Understanding The FMLA

The federal government mandates that certain workers be permitted to temporarily leave their jobs when family or medical priorities emerge. Specifically, the Family and Medical Leave Act (FMLA) provides employees the right to take up to 12 weeks of unpaid, but job-protected, leave per year.

The intention is admirable: The FMLA is designed to enable family members to care for each other. In practice, however, the Act can be difficult to implement. It is not always clear what situations qualify for FMLA leave. Nor is it always obvious whether a worker is eligible for FMLA leave in the first place.

To minimize disruptions to their businesses, it is imperative for small business owners and other employers to understand their obligations. As the nature of those obligations is not always easy to discern, consulting with a knowledgeable lawyer can be crucial. Drawing on more than 30 years of experience in the field, The Law Firm of Peters & Wasilefski is prepared to help employers understand their duties under the FMLA, and resolve any related legal disputes that may arise.

Whom Does The FMLA Cover?

According to the Department of Labor, the FMLA covers all employees of public agencies and public and private schools, as well as most individuals who work at companies with more than 50 employees.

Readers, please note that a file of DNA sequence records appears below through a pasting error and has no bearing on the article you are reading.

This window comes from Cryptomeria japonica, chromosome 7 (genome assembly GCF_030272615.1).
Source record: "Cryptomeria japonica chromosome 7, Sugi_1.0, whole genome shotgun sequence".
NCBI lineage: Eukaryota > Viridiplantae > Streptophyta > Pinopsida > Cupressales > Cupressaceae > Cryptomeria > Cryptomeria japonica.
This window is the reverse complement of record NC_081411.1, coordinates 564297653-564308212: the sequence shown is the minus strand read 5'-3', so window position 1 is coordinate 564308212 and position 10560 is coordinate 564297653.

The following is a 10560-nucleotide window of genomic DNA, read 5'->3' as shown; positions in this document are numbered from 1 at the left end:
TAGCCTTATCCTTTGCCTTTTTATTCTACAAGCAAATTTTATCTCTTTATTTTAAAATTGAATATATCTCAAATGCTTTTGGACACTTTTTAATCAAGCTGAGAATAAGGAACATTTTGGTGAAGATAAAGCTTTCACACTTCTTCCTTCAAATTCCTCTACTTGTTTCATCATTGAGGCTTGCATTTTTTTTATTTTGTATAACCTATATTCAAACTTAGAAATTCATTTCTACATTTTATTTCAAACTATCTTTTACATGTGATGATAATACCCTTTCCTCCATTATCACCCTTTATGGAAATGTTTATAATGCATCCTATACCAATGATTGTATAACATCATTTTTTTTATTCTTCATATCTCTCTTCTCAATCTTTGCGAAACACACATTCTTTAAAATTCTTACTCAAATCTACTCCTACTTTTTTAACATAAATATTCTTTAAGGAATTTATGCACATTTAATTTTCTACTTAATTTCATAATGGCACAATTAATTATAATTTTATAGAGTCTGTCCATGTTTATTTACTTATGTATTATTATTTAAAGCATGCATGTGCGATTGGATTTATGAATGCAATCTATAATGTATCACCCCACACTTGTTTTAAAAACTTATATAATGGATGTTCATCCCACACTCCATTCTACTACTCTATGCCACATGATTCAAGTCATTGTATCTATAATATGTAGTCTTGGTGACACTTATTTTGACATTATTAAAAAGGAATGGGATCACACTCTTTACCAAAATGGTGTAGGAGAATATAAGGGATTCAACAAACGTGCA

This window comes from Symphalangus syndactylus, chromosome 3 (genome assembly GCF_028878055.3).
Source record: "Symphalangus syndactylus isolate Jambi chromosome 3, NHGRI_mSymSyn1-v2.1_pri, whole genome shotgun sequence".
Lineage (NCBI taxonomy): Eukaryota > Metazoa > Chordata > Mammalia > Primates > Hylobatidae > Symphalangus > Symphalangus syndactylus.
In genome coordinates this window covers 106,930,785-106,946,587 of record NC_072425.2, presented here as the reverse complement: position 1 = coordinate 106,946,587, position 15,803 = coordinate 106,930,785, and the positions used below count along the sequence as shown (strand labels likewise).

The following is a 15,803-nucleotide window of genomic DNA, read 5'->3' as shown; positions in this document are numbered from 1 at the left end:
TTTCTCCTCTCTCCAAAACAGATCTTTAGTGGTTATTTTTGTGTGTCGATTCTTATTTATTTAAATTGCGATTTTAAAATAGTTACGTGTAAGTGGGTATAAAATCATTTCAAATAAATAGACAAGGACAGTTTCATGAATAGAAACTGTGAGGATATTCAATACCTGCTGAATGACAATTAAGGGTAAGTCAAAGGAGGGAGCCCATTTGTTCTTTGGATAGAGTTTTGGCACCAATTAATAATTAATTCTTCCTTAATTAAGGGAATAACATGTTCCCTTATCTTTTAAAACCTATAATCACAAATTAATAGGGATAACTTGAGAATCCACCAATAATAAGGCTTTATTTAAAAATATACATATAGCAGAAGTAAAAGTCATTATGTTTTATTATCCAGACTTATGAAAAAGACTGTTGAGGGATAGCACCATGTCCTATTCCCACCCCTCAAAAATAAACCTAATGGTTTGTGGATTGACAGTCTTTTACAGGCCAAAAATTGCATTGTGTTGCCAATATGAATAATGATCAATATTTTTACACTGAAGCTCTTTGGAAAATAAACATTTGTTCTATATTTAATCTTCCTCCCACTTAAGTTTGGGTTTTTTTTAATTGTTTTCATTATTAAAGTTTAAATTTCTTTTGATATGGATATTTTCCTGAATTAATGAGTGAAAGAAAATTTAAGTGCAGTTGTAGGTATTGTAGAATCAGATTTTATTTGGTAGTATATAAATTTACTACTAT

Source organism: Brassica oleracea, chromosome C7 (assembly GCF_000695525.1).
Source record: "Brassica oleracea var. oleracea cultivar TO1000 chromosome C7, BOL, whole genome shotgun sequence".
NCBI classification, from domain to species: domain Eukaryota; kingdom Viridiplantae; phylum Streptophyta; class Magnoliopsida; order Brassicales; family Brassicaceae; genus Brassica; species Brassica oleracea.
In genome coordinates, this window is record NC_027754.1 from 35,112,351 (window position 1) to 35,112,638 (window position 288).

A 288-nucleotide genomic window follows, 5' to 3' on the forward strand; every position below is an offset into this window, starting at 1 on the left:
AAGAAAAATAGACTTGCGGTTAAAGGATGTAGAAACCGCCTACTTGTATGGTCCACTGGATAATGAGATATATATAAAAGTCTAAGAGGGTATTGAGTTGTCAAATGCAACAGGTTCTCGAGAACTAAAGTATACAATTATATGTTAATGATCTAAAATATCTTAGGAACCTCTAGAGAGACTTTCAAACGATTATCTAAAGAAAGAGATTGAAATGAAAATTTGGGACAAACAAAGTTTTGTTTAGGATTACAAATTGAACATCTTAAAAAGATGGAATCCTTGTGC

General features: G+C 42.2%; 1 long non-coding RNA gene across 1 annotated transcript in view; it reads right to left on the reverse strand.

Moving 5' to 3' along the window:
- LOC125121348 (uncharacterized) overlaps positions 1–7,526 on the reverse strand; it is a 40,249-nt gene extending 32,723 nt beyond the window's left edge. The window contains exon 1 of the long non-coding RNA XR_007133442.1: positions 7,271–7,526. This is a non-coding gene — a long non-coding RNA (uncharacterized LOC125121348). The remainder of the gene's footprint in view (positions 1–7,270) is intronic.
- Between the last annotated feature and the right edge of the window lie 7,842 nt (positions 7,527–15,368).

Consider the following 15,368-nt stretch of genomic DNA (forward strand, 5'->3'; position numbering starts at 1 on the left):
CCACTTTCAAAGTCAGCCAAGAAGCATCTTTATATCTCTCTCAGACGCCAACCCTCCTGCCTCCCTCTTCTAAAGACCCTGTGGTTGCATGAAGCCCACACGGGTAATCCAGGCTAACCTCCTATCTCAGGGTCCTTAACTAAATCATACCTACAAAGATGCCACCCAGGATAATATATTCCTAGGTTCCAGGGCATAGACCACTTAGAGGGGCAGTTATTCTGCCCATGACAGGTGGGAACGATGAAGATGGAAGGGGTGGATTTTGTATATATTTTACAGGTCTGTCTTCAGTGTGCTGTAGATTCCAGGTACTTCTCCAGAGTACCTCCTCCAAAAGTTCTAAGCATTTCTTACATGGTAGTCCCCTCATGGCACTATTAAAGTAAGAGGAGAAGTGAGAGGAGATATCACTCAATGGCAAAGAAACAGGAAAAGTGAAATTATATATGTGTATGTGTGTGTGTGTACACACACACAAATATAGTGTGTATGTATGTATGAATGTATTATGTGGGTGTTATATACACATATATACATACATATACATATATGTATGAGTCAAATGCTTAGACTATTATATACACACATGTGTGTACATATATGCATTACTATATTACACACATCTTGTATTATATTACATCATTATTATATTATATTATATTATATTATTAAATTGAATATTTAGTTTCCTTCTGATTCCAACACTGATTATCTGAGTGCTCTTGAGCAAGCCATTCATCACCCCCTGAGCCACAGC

Leave can be taken for a limited range of scenarios, including:

  • The birth of one's child
  • The adoption of a child or taking-in of a foster child
  • To care for a family member with a serious health condition
  • To recover from a serious health condition

Are There Limitations?

To qualify for FMLA leave, employees must have worked for their company for at least 12 months, and must have logged at least 1,250 hours in that time.

There are special considerations, too, in the cases of pregnant women and members of the military service.

A Trustworthy Resource When You Have Concerns

To learn more, reach out to our firm. Based in Harrisburg, we practice throughout south central Pennsylvania. You can talk to an attorney by calling 717-260-3483 or 866-830-1116. You can also reach us online.